Your doctor will diagnose disseminated intravascular coagulation (DIC) based on your medical history, a physical exam, and test results. Your doctor also will look for the cause of DIC.
Acute DIC requires emergency treatment. The condition can be life threatening if it's not treated right away. If you have signs or symptoms of severe bleeding or blood clots, call 9–1–1 right away.
Your doctor will ask whether you have or have had any diseases or conditions that can trigger DIC. For more information about these diseases and conditions, go to "What Causes Disseminated Intravascular Coagulation?"
Your doctor will ask about signs and symptoms of blood clots and bleeding. He or she also will do a physical exam to look for signs and symptoms of blood clots and internal and external bleeding. For example, your doctor may look for bleeding from your gums.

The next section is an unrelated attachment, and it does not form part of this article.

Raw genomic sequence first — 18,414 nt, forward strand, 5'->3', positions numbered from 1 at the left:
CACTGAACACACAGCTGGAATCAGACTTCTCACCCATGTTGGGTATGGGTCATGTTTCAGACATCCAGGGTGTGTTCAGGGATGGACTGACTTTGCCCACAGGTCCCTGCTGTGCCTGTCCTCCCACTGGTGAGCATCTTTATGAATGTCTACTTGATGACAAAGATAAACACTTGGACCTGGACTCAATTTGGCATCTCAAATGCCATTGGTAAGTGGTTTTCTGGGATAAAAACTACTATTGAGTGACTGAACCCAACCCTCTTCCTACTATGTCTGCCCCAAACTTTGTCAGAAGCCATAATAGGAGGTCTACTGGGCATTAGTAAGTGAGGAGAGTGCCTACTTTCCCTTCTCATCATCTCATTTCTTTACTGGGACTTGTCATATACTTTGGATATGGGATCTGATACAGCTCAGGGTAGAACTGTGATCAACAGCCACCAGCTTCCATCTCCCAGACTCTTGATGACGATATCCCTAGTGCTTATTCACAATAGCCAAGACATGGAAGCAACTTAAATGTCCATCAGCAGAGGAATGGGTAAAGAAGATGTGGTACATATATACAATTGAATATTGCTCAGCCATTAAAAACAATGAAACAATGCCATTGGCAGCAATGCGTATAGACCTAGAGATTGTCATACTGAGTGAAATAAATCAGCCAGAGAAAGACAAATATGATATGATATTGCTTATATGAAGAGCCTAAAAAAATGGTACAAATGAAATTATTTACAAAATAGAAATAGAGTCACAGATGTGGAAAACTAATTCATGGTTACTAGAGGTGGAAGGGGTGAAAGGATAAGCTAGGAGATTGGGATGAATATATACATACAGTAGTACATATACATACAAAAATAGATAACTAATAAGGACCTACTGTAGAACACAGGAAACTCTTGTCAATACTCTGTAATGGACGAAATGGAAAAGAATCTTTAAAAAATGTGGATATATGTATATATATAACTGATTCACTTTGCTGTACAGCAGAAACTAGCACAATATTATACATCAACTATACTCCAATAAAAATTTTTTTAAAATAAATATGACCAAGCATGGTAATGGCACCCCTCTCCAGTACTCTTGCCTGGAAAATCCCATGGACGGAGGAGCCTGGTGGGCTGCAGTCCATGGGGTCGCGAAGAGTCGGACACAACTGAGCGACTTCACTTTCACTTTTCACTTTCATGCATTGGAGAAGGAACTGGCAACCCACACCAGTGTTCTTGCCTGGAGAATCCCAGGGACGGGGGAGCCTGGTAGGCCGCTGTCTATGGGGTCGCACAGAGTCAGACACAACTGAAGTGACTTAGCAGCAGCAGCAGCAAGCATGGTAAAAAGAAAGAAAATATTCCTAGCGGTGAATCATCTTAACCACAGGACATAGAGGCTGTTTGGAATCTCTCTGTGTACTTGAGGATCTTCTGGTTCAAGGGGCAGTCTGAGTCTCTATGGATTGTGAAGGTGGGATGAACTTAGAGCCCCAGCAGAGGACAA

To diagnose DIC, your doctor may recommend blood tests to look at your blood cells and the clotting process. For these tests, a small amount of blood is drawn from a blood vessel, usually in your arm.
A complete blood count (CBC) measures the number of red blood cells, white blood cells, and platelets in your blood.
Platelets are blood cell fragments that help with blood clotting. Abnormal platelet numbers may be a sign of a bleeding disorder (not enough clotting) or a thrombotic disorder (too much clotting).
A blood smear is a test that may reveal whether your red blood cells are damaged.
The following tests examine the proteins active in the blood clotting process and how long it takes them to form a blood clot.
Clinical trials are research studies that explore whether a medical strategy, treatment, or device is safe and effective for humans.
November 20, 2013
Gary H. Gibbons
New NHLBI Program Trains Scientists to Bring More Science Out of the Lab and into the Patient Care Marketplace
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